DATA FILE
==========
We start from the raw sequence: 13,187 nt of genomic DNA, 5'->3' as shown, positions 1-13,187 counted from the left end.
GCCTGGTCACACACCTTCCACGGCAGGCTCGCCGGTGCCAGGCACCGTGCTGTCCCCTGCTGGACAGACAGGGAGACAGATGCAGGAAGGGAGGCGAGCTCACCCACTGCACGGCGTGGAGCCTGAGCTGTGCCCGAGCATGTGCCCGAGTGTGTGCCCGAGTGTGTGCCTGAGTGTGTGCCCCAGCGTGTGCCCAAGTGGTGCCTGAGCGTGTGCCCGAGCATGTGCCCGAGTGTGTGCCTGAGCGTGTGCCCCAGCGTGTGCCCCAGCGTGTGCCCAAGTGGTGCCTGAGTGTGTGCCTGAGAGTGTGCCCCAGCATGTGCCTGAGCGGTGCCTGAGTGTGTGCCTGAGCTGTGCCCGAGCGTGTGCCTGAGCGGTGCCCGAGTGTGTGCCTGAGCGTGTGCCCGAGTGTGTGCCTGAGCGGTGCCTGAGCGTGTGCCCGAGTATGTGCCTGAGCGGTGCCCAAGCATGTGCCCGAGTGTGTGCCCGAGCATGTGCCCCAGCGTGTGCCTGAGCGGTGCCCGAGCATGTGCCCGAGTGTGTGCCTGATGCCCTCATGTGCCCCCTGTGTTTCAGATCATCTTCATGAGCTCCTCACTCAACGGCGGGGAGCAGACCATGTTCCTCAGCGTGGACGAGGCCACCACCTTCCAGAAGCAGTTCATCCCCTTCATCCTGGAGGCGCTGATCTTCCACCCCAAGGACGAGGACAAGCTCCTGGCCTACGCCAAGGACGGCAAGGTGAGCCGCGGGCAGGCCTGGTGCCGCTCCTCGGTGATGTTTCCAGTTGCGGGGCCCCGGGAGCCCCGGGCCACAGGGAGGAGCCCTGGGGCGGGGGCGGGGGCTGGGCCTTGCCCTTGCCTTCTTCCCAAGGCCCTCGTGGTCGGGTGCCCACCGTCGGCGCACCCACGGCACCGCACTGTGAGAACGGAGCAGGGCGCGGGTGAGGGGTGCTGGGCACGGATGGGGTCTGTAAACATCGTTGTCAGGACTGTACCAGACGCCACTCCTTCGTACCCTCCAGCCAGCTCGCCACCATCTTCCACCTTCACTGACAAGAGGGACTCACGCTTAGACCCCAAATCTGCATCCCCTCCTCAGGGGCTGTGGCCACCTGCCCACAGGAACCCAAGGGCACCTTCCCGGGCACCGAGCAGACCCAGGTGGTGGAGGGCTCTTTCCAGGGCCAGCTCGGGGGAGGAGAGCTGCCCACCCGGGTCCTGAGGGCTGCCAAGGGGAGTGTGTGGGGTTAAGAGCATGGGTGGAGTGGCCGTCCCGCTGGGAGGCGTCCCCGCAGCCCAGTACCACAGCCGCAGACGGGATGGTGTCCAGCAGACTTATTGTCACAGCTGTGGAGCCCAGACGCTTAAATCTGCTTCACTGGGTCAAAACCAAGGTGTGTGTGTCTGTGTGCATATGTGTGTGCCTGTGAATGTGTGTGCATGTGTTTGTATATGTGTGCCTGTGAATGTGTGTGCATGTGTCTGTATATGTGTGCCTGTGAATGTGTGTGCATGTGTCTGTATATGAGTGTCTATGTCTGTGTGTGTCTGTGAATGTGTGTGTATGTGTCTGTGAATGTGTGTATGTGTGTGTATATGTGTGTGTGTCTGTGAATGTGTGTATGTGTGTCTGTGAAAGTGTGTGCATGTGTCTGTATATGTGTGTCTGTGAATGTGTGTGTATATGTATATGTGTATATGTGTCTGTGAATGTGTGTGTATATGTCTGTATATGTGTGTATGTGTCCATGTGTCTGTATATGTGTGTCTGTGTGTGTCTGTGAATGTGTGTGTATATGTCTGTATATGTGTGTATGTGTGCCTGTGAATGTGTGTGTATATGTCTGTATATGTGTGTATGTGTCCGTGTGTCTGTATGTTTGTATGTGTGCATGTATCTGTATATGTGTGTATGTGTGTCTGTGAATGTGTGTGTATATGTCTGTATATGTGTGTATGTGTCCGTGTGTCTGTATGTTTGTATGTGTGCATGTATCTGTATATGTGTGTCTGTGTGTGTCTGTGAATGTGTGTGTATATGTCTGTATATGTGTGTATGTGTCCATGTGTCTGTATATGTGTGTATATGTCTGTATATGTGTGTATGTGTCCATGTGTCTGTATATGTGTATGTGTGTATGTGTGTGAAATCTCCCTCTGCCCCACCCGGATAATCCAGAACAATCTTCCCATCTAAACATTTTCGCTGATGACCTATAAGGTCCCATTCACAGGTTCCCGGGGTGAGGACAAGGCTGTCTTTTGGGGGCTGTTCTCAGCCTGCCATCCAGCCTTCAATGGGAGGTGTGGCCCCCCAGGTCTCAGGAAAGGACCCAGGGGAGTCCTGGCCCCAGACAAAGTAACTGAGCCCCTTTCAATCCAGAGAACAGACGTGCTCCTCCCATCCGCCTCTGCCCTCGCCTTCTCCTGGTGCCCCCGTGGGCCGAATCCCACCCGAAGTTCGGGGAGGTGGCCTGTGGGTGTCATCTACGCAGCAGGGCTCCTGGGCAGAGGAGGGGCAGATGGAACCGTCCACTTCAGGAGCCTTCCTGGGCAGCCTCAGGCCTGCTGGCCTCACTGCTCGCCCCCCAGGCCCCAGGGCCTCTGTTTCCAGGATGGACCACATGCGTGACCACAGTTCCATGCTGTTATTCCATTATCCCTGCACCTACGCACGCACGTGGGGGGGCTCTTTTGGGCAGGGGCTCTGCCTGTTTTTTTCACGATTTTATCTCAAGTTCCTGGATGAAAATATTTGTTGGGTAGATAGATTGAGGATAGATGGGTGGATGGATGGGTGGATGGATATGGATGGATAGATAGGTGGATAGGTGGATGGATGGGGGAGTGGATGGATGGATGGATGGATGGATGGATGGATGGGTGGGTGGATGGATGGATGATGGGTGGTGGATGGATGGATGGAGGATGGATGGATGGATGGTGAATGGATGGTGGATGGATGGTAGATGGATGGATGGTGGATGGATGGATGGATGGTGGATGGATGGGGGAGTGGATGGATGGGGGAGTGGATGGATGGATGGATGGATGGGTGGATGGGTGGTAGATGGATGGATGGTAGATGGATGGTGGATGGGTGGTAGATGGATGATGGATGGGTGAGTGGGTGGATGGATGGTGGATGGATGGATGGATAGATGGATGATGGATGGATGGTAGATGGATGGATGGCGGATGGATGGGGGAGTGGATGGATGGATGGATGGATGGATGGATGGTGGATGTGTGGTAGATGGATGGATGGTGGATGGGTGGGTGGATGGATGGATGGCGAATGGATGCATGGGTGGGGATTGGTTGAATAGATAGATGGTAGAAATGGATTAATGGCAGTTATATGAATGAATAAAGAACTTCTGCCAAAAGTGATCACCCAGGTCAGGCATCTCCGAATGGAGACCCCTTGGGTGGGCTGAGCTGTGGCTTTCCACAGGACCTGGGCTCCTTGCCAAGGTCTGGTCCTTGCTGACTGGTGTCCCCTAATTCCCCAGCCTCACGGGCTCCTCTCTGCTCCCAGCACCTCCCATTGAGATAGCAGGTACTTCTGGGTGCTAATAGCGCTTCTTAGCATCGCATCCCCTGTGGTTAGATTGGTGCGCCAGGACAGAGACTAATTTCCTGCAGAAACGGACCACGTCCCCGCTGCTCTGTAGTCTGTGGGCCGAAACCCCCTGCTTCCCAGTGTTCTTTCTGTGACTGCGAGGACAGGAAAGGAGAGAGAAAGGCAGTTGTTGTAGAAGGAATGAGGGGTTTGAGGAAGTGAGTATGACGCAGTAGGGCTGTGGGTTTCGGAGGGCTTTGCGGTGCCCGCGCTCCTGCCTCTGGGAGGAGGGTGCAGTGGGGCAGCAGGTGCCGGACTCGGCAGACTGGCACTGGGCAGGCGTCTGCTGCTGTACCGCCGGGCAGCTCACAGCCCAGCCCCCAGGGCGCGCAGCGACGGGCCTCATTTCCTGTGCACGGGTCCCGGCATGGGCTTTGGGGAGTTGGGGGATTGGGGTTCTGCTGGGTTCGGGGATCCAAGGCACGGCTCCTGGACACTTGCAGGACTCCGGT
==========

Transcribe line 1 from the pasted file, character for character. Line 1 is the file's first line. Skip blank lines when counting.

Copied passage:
We start from the raw sequence: 13,187 nt of genomic DNA, 5'->3' as shown, positions 1-13,187 counted from the left end.